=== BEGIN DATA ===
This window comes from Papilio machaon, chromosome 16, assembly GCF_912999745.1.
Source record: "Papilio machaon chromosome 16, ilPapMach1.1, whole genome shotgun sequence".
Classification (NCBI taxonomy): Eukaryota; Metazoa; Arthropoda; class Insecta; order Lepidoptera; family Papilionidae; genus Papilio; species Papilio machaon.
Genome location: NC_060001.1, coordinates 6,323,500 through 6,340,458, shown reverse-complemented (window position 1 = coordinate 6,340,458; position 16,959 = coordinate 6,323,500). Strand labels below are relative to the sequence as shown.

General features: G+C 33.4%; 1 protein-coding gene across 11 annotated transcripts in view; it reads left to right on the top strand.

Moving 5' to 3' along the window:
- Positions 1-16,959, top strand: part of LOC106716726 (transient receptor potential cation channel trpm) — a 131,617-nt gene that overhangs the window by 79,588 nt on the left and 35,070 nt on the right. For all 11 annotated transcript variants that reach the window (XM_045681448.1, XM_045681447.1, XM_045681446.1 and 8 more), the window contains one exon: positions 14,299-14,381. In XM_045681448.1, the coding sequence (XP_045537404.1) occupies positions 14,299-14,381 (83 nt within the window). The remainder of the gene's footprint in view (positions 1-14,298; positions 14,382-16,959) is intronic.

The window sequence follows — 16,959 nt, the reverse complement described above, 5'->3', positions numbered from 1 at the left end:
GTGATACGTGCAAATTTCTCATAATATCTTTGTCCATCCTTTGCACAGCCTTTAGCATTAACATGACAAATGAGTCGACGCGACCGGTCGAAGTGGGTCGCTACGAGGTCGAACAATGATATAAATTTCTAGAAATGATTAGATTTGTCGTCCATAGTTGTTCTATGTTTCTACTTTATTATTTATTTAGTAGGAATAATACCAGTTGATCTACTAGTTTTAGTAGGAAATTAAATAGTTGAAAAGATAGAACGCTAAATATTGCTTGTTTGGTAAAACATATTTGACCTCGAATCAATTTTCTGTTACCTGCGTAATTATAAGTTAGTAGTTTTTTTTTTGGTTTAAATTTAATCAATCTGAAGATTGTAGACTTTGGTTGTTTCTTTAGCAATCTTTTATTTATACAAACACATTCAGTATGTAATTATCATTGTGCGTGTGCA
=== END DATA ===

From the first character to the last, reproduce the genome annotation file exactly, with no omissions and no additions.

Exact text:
This window comes from Papilio machaon, chromosome 16, assembly GCF_912999745.1.
Source record: "Papilio machaon chromosome 16, ilPapMach1.1, whole genome shotgun sequence".
Classification (NCBI taxonomy): Eukaryota; Metazoa; Arthropoda; class Insecta; order Lepidoptera; family Papilionidae; genus Papilio; species Papilio machaon.
Genome location: NC_060001.1, coordinates 6,323,500 through 6,340,458, shown reverse-complemented (window position 1 = coordinate 6,340,458; position 16,959 = coordinate 6,323,500). Strand labels below are relative to the sequence as shown.

General features: G+C 33.4%; 1 protein-coding gene across 11 annotated transcripts in view; it reads left to right on the top strand.

Moving 5' to 3' along the window:
- Positions 1-16,959, top strand: part of LOC106716726 (transient receptor potential cation channel trpm) — a 131,617-nt gene that overhangs the window by 79,588 nt on the left and 35,070 nt on the right. For all 11 annotated transcript variants that reach the window (XM_045681448.1, XM_045681447.1, XM_045681446.1 and 8 more), the window contains one exon: positions 14,299-14,381. In XM_045681448.1, the coding sequence (XP_045537404.1) occupies positions 14,299-14,381 (83 nt within the window). The remainder of the gene's footprint in view (positions 1-14,298; positions 14,382-16,959) is intronic.

The window sequence follows — 16,959 nt, the reverse complement described above, 5'->3', positions numbered from 1 at the left end:
GTGATACGTGCAAATTTCTCATAATATCTTTGTCCATCCTTTGCACAGCCTTTAGCATTAACATGACAAATGAGTCGACGCGACCGGTCGAAGTGGGTCGCTACGAGGTCGAACAATGATATAAATTTCTAGAAATGATTAGATTTGTCGTCCATAGTTGTTCTATGTTTCTACTTTATTATTTATTTAGTAGGAATAATACCAGTTGATCTACTAGTTTTAGTAGGAAATTAAATAGTTGAAAAGATAGAACGCTAAATATTGCTTGTTTGGTAAAACATATTTGACCTCGAATCAATTTTCTGTTACCTGCGTAATTATAAGTTAGTAGTTTTTTTTTTGGTTTAAATTTAATCAATCTGAAGATTGTAGACTTTGGTTGTTTCTTTAGCAATCTTTTATTTATACAAACACATTCAGTATGTAATTATCATTGTGCGTGTGCA